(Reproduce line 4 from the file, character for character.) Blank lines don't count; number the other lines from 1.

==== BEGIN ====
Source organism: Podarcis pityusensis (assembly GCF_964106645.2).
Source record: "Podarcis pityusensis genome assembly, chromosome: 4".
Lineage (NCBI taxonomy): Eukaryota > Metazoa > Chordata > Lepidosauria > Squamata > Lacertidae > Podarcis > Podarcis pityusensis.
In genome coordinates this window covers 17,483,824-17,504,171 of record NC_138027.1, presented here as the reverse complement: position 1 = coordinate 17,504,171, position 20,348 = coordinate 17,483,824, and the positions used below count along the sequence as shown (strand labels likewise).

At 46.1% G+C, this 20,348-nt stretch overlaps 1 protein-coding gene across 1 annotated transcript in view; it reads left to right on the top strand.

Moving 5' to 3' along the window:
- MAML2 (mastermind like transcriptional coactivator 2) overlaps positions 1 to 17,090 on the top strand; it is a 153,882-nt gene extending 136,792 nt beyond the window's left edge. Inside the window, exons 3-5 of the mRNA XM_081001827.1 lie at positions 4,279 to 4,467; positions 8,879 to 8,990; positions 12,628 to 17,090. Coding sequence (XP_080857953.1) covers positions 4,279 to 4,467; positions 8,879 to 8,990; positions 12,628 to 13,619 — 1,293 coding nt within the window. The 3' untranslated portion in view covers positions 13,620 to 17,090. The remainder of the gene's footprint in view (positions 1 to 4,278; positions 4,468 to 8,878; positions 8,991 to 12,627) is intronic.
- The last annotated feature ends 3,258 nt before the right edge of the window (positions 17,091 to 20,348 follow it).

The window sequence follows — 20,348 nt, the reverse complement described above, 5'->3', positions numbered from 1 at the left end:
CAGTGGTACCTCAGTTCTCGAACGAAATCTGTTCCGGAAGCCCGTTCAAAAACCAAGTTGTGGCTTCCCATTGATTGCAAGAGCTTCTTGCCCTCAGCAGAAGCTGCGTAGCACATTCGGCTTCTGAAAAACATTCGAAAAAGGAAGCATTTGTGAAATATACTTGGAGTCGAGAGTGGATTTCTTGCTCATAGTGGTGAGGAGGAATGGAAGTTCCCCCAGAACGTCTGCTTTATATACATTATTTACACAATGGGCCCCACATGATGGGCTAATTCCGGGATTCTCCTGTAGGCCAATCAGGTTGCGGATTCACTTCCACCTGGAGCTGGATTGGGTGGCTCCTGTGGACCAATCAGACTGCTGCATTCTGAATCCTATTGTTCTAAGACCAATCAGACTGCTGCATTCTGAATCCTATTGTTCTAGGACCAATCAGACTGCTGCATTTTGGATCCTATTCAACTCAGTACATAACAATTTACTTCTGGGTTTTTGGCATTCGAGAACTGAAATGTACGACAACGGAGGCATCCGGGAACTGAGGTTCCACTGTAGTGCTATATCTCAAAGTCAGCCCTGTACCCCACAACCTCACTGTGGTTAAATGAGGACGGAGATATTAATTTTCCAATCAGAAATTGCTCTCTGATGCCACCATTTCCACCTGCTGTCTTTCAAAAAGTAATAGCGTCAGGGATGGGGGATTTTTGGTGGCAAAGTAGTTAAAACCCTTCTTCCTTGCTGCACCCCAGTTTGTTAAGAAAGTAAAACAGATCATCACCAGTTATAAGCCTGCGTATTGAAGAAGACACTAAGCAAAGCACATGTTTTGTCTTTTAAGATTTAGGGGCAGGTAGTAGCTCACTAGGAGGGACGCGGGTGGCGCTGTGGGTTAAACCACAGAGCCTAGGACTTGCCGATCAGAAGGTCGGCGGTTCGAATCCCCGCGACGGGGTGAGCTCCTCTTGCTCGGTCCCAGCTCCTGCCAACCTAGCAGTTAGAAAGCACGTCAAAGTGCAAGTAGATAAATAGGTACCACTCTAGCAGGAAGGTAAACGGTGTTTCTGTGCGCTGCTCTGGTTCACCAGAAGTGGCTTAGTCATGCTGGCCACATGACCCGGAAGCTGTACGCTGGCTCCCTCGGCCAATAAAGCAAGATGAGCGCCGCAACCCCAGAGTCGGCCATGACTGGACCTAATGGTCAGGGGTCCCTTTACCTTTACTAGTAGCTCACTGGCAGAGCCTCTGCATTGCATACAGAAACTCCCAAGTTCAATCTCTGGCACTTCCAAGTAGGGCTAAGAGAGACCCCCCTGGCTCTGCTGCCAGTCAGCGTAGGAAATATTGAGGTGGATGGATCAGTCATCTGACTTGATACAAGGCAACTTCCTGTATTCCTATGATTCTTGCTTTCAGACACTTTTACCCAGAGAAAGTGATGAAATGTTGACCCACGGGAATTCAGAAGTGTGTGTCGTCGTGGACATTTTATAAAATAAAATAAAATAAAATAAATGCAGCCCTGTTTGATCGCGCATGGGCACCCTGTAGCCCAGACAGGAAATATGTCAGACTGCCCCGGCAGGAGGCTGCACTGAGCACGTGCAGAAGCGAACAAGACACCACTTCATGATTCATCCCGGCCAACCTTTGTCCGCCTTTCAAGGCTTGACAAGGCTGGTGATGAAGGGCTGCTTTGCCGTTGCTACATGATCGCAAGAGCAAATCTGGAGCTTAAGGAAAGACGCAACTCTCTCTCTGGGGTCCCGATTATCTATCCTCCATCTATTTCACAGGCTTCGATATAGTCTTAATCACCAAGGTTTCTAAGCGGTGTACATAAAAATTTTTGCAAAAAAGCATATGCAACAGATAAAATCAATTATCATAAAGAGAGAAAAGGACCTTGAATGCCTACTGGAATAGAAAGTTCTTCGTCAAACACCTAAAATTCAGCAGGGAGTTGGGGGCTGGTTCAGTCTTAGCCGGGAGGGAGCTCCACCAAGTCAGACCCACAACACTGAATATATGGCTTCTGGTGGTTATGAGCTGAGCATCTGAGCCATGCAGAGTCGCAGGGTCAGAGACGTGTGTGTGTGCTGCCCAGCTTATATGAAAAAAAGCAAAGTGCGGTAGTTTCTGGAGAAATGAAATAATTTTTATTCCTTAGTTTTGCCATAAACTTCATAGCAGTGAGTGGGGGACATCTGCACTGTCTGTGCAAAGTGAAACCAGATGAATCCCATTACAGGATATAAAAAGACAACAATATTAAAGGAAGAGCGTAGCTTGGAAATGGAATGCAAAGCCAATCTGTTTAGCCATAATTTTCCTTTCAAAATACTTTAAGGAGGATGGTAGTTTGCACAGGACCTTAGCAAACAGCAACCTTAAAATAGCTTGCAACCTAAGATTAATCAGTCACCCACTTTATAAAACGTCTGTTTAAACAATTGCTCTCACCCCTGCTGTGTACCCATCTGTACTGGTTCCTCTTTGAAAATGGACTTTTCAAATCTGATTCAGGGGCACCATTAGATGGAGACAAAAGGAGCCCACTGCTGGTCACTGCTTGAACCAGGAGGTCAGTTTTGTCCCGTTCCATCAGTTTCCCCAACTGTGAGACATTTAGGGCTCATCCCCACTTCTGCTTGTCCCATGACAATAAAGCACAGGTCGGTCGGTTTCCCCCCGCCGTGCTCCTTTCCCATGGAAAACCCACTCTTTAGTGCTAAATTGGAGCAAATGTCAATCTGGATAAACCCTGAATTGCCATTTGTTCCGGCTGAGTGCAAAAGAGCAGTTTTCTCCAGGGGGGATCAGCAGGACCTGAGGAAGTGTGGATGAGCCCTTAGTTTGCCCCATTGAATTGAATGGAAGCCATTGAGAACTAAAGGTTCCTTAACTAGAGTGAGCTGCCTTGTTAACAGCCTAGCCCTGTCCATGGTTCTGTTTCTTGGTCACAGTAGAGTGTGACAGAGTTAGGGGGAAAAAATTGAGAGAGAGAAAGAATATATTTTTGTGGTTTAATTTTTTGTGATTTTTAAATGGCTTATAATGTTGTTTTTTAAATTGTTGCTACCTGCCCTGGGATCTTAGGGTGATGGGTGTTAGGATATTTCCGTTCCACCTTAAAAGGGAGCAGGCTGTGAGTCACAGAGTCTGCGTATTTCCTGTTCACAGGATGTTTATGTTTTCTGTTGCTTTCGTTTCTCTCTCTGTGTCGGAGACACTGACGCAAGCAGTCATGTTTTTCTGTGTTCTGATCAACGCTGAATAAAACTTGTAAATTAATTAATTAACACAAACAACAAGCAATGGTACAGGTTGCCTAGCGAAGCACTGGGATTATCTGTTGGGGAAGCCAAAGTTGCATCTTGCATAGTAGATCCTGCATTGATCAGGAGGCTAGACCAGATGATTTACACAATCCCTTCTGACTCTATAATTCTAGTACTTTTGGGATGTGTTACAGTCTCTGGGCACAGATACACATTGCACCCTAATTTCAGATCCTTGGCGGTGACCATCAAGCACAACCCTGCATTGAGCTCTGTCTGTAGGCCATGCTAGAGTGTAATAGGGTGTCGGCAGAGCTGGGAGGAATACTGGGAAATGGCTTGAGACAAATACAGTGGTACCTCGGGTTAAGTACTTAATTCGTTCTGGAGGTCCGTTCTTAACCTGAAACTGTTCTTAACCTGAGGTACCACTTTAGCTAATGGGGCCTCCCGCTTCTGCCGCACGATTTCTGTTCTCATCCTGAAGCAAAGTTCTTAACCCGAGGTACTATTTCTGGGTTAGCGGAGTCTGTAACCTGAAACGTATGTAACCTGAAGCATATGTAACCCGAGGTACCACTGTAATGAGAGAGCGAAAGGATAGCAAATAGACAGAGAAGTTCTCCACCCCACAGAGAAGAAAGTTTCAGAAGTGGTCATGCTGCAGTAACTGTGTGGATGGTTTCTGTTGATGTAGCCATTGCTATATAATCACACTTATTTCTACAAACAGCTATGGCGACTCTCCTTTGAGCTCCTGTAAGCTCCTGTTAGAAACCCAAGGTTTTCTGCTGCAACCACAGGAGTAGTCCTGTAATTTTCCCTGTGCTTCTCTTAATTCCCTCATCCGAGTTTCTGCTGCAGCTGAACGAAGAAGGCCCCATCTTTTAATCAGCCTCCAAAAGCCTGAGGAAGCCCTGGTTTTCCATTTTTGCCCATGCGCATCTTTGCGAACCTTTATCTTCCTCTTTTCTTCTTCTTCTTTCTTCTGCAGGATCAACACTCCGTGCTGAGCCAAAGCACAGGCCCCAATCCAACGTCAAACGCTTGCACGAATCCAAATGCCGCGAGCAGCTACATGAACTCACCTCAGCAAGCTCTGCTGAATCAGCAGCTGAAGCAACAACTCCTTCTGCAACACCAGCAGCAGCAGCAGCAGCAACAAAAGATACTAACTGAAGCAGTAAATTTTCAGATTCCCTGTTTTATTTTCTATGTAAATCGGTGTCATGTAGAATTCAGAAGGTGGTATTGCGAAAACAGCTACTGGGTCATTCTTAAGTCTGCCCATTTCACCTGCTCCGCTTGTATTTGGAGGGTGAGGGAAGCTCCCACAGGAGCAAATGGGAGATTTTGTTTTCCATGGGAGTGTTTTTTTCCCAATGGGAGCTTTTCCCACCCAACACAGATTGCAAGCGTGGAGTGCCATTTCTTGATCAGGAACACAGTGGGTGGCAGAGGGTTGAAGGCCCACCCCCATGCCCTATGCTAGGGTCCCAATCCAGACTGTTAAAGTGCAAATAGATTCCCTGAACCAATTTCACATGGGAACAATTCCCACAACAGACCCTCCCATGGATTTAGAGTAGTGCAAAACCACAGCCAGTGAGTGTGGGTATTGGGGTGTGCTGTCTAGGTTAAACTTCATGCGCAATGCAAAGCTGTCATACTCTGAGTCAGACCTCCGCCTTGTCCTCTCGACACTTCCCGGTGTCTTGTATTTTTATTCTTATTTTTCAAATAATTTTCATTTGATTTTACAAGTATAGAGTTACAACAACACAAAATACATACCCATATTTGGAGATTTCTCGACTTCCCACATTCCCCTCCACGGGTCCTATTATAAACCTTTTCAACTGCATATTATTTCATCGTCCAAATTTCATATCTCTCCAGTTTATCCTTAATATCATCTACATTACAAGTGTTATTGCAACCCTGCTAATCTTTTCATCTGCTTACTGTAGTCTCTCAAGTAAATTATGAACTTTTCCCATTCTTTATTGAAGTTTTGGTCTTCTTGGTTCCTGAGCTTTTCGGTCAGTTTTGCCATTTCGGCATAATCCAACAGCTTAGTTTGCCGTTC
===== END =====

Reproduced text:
In genome coordinates this window covers 17,483,824-17,504,171 of record NC_138027.1, presented here as the reverse complement: position 1 = coordinate 17,504,171, position 20,348 = coordinate 17,483,824, and the positions used below count along the sequence as shown (strand labels likewise).